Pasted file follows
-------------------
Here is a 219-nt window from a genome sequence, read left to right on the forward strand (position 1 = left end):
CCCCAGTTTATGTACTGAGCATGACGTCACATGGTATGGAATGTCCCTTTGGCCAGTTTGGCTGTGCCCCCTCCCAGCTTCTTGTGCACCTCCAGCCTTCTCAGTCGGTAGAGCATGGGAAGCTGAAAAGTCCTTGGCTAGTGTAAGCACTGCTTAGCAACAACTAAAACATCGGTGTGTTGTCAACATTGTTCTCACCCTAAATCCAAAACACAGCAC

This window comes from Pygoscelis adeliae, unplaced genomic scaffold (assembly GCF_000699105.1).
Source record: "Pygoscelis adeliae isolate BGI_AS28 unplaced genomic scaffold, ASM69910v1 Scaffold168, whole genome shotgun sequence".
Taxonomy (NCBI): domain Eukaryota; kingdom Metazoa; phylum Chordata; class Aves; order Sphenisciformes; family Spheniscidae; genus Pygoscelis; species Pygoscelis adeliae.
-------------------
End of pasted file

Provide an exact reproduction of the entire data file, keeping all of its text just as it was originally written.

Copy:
Here is a 219-nt window from a genome sequence, read left to right on the forward strand (position 1 = left end):
CCCCAGTTTATGTACTGAGCATGACGTCACATGGTATGGAATGTCCCTTTGGCCAGTTTGGCTGTGCCCCCTCCCAGCTTCTTGTGCACCTCCAGCCTTCTCAGTCGGTAGAGCATGGGAAGCTGAAAAGTCCTTGGCTAGTGTAAGCACTGCTTAGCAACAACTAAAACATCGGTGTGTTGTCAACATTGTTCTCACCCTAAATCCAAAACACAGCAC

This window comes from Pygoscelis adeliae, unplaced genomic scaffold (assembly GCF_000699105.1).
Source record: "Pygoscelis adeliae isolate BGI_AS28 unplaced genomic scaffold, ASM69910v1 Scaffold168, whole genome shotgun sequence".
Taxonomy (NCBI): domain Eukaryota; kingdom Metazoa; phylum Chordata; class Aves; order Sphenisciformes; family Spheniscidae; genus Pygoscelis; species Pygoscelis adeliae.